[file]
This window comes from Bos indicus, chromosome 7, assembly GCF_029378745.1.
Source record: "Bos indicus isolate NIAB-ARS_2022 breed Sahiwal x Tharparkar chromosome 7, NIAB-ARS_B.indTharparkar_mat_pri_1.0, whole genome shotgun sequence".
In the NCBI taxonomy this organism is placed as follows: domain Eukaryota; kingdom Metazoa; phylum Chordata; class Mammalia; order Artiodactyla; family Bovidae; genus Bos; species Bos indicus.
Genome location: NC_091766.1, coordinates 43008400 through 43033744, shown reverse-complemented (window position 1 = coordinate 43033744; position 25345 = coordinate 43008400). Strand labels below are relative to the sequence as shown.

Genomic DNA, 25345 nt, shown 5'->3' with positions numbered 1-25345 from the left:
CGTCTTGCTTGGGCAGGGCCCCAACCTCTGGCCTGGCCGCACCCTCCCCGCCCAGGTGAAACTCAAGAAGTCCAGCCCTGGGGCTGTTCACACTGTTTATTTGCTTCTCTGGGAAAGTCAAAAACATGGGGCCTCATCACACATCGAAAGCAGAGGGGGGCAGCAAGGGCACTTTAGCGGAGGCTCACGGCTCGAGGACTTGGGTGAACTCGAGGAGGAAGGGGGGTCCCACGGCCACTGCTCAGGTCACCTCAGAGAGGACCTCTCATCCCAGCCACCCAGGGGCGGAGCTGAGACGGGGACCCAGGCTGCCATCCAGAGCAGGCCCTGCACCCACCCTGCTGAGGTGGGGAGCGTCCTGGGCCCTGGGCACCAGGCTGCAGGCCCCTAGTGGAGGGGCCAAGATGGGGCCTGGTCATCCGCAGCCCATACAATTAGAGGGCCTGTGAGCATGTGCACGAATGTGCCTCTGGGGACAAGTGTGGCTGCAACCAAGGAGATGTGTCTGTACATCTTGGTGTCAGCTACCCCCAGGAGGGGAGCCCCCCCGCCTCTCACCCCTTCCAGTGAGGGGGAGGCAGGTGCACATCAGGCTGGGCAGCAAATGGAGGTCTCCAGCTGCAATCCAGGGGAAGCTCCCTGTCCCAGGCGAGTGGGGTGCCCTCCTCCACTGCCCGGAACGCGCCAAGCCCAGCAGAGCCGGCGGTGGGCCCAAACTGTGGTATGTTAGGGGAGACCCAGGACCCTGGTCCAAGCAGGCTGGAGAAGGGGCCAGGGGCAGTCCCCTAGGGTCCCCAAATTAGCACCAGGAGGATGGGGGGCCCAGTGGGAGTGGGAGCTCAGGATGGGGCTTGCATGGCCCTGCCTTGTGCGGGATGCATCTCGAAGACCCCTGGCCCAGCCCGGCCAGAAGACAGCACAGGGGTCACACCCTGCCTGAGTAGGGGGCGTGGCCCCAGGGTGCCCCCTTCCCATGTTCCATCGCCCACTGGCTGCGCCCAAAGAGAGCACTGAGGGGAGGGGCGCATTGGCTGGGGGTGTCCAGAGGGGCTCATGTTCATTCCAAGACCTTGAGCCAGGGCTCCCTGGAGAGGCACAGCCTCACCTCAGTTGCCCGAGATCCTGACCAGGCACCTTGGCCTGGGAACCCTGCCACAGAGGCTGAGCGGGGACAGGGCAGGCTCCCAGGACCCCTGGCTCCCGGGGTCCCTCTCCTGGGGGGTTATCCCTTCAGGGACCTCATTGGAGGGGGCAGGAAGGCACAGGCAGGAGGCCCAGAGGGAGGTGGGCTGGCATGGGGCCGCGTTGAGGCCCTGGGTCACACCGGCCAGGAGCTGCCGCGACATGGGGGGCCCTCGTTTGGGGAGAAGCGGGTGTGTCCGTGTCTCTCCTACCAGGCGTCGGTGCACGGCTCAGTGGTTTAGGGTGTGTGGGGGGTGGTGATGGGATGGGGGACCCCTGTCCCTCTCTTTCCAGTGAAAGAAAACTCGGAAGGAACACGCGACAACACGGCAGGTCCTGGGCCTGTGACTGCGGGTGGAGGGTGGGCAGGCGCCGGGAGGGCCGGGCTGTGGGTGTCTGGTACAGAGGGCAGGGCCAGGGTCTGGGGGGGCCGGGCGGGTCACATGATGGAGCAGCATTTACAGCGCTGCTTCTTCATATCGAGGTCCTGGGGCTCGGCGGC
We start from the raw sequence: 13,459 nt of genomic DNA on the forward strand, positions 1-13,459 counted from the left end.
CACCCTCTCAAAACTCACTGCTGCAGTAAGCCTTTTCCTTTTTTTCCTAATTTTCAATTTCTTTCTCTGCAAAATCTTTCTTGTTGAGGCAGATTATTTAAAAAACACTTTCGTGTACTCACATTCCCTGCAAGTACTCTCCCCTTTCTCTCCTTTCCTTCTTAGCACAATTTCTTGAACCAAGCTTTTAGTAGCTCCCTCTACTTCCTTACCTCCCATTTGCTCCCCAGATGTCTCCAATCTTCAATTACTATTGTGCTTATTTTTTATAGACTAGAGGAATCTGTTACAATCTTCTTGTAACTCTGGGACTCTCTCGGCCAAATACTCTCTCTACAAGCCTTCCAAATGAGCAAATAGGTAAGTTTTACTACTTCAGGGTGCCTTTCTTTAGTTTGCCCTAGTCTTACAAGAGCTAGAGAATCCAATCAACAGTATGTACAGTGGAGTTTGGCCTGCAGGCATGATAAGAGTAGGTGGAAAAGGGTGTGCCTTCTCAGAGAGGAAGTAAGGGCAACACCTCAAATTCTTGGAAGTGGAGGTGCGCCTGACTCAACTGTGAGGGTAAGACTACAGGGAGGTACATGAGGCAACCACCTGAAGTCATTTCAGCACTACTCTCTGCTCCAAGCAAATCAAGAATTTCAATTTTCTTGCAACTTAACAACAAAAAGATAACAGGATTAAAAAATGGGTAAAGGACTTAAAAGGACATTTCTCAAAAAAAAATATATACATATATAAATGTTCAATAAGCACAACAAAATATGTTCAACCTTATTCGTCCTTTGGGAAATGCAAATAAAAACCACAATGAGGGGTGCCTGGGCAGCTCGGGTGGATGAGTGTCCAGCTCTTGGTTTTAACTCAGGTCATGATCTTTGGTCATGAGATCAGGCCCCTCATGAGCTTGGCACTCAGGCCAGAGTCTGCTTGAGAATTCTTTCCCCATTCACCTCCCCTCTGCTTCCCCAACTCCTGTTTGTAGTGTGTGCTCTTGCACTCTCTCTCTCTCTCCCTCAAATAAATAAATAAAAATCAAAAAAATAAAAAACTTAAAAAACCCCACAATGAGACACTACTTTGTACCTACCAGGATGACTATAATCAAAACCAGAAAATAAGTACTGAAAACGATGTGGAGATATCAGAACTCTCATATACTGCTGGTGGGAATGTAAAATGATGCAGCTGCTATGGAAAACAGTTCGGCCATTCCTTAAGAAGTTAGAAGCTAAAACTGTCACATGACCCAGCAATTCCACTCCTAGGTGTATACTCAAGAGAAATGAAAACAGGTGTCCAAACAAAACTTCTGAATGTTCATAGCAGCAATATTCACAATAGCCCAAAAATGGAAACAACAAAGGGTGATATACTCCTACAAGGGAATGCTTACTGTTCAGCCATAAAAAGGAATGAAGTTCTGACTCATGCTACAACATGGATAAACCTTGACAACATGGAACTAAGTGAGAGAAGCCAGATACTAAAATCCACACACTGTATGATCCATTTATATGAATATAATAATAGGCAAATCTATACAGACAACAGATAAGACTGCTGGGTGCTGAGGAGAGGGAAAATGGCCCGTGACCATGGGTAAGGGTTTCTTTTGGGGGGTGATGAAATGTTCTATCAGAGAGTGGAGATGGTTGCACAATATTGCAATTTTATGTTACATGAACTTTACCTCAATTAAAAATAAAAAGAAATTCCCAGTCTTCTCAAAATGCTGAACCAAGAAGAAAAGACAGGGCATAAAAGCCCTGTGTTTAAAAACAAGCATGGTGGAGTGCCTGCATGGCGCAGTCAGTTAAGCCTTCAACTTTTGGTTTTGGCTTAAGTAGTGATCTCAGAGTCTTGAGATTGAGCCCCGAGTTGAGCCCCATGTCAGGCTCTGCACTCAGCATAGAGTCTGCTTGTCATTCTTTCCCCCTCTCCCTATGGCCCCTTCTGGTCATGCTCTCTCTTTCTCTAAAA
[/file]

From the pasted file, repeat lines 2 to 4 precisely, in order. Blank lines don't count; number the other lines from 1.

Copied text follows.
Source record: "Bos indicus isolate NIAB-ARS_2022 breed Sahiwal x Tharparkar chromosome 7, NIAB-ARS_B.indTharparkar_mat_pri_1.0, whole genome shotgun sequence".
In the NCBI taxonomy this organism is placed as follows: domain Eukaryota; kingdom Metazoa; phylum Chordata; class Mammalia; order Artiodactyla; family Bovidae; genus Bos; species Bos indicus.
Genome location: NC_091766.1, coordinates 43008400 through 43033744, shown reverse-complemented (window position 1 = coordinate 43033744; position 25345 = coordinate 43008400). Strand labels below are relative to the sequence as shown.